How can the Tenure Guidelines be used to regulate the housing market?
The financially focused solution to the 2008 economic crisis created a reality in which families cannot afford to buy a house, nor to pay the rent. In Barcelona, 42.7% of the population spends more than half of their salary on housing. While 20% of workers earned equal or less than the minimum wage in 2020 (935€/month), a 70 m2 flat in Barcelona costs on average 1050€/month.
In the meantime, empty houses remain in the hands of investment funds, the Spanish banking system and large-scale landlords, thus promoting the financialization of urban housing and the gentrification of entire neighborhoods. 73% of the properties owned by corporations are empty. The only option for some people is to occupy these empty houses, but these people are also being evicted. Housing has become an investment asset, instead of a right for all people. The market has not regulated itself, but rather it has spurred more speculation.
Irene waits in her house for the eviction to happen with her things packed / Bruna Casas – RUIDO Photo
The Tenure Guidelines urge states to prevent uncompetitive practices that enable equal participation, regulate markets, protect the right to tenure of vulnerable groups, prevent land speculation and concentration, and ensure market transparency (Articles 11.2 & 11.3). The TG are relevant in the urban context because they make clear that unregulated markets and uncompetitive practices seriously threaten the right to land, and therefore, housing, for vulnerable groups. These guidelines recognize cultural and social values which are “not always well served by unregulated markets” and provide a rights-based framework in which land and housing are understood as rights, and not as investment assets.
As we have seen, the Spanish government approved laws that exacerbated tenants’ vulnerability to abuse by powerful landlords and the financial system, rather than protecting them. However, since 2013, social mobilization led by newly formed groups advocating for the right to housing, such as Sindicat de Llogaters or PAH (Platform of People Affected by Mortgages), have started to make some progress. In 2013, a Popular Legislative Initiative (ILP) promoted by PAH urged the Spanish Congress to take urgent measures to protect debtors.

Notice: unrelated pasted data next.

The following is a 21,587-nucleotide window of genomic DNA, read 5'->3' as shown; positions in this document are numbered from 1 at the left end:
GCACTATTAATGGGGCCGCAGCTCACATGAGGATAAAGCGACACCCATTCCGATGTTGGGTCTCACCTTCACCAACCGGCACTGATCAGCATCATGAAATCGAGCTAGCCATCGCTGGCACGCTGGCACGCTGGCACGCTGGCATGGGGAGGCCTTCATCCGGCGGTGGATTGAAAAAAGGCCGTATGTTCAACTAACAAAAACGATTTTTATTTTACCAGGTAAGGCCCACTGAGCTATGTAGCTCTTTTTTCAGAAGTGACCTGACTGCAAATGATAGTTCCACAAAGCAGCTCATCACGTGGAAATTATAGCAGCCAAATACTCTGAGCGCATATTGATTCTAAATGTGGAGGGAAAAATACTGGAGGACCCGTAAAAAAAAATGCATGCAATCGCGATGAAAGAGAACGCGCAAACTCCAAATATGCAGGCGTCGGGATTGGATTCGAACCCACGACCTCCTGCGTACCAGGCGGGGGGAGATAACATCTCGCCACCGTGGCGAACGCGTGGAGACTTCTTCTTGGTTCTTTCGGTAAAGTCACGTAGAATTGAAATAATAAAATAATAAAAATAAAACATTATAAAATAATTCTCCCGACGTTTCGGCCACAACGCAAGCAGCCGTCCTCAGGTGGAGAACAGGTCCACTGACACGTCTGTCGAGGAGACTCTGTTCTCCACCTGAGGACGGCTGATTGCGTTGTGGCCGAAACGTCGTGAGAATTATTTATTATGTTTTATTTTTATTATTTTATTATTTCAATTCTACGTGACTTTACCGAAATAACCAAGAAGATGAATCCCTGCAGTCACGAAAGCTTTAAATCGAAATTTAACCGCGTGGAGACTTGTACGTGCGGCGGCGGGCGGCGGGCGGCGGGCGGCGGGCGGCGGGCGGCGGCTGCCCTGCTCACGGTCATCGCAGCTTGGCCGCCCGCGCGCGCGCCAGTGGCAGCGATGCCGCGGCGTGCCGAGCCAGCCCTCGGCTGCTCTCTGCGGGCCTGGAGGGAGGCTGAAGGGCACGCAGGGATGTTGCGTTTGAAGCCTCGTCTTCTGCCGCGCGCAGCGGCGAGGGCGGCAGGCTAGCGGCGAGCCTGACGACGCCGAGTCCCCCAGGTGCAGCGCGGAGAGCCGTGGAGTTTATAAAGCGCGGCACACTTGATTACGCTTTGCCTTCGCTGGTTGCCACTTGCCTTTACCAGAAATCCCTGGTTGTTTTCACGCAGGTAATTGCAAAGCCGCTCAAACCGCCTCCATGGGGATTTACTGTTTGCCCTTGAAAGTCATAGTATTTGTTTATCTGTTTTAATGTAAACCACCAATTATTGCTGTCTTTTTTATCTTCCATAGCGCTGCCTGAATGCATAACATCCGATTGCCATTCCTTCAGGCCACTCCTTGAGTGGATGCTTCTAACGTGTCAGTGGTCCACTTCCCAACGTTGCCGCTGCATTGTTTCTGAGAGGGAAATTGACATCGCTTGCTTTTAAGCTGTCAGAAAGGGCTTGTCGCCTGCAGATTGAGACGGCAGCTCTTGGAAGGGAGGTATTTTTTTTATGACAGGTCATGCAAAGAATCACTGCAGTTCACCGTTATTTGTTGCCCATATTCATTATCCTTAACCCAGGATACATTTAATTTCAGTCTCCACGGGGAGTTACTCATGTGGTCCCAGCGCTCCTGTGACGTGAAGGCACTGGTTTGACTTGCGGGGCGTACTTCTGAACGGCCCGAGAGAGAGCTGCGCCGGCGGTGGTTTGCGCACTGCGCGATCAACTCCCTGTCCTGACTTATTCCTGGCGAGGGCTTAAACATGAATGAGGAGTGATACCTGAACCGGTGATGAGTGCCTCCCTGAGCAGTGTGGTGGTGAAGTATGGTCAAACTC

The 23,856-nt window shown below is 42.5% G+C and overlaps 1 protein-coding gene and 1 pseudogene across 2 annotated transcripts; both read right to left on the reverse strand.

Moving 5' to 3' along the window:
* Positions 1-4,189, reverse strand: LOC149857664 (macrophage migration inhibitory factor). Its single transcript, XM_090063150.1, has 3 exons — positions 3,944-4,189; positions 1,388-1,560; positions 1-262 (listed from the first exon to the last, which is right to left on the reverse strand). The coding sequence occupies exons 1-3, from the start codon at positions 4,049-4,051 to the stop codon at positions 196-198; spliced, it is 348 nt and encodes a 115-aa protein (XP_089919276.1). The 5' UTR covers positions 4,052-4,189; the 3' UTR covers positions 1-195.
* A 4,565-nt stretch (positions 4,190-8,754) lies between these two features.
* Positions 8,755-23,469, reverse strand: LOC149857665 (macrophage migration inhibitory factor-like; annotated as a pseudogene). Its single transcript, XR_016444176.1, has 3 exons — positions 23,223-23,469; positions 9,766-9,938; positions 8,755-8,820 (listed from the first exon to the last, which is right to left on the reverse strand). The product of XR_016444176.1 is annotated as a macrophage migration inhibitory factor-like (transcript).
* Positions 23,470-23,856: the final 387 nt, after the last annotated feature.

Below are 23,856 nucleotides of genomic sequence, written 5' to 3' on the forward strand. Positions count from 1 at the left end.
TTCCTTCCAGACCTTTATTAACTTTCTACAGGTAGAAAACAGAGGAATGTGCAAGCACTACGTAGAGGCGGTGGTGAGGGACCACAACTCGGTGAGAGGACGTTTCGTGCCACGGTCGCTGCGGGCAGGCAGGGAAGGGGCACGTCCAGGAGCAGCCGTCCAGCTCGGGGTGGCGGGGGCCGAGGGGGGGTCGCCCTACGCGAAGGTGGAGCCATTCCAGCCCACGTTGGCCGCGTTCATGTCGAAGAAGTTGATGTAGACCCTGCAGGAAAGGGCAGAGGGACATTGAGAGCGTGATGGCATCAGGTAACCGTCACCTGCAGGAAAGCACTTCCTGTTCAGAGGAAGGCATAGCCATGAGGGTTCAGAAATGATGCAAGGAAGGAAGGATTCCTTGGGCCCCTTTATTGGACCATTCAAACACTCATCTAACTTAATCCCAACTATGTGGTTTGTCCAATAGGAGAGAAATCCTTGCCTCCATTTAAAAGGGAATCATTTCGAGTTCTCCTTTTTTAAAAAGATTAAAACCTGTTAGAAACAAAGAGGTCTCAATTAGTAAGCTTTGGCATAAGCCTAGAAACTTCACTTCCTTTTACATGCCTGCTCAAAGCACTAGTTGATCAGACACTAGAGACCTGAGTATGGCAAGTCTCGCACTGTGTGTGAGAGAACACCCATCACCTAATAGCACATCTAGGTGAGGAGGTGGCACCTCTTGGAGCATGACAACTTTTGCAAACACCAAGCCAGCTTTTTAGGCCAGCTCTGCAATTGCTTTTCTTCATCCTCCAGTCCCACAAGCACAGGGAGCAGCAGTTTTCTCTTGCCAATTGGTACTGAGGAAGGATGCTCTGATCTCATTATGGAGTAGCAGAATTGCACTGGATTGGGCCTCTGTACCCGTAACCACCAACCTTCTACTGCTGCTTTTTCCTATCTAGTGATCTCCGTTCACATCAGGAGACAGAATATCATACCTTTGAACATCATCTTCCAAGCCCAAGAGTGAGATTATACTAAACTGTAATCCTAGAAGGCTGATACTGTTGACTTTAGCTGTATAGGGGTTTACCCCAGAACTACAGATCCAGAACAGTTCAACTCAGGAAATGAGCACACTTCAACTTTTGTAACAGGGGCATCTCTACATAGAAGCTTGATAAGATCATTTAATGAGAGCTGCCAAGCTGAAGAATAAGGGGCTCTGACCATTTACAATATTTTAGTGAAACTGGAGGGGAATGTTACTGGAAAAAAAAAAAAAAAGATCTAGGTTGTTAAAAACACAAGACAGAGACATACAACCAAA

Although this law (1/2013) was approved and included debt restructuring and promotion of social housing, it did not provide for payment in lieu (which allows debtors to surrender their property to settle a mortgage debt) or mortgage cancellation in case of abusive clauses. This last right has been acknowledged by the European Court of Justice in 2022. And nevertheless, the availability of social housing continues to be extremely limited: at 2.7% of housing stock compared to the European average of 15%.
In July 2015, the Parliament of Catalonia approved the “Catalan law against evictions” (Law 24/2015) based on a Popular Legislative Initiative (ILP) that collected more than 150,000 signatures. Its main measure was the introduction of a mandatory offer of social rent before eviction that only affects those evictions promoted by large landlords. Although it has been challenged on different occasions, the law is currently still in force.
In September 2020, the Catalonian regional government passed a law promoted by Sindicat de Llogaters with the support of 4,000 other social organizations to limit rent prices in areas of market speculation. The objective of the law was to ensure that no one would have to spend more than 30% of their salary on housing. After a year and a half of successful implementation —which led to a 5.5% decrease in rent prices—, the Spanish Constitutional Court declared the law unconstitutional stating that the Catalan government had no competence in market regulation. However, this contentious decision needs to be understood within the context of Catalonia’s on-going fight for independence. Although the Spanish government is drafting a new law to regulate the housing market, social organizations fear that, once again, the law will be watered down.
The Tenure Guidelines are relevant in the urban context because they make clear that unregulated markets and uncompetitive practices seriously threaten the rights of vulnerable groups
Block Ruth, an occupied house in Barcelona where people that has been evicted live / Bruna Casas – RUIDO Photo
This article has been possible thanks to the work and support of RUIDO Photo and Observatori DESC.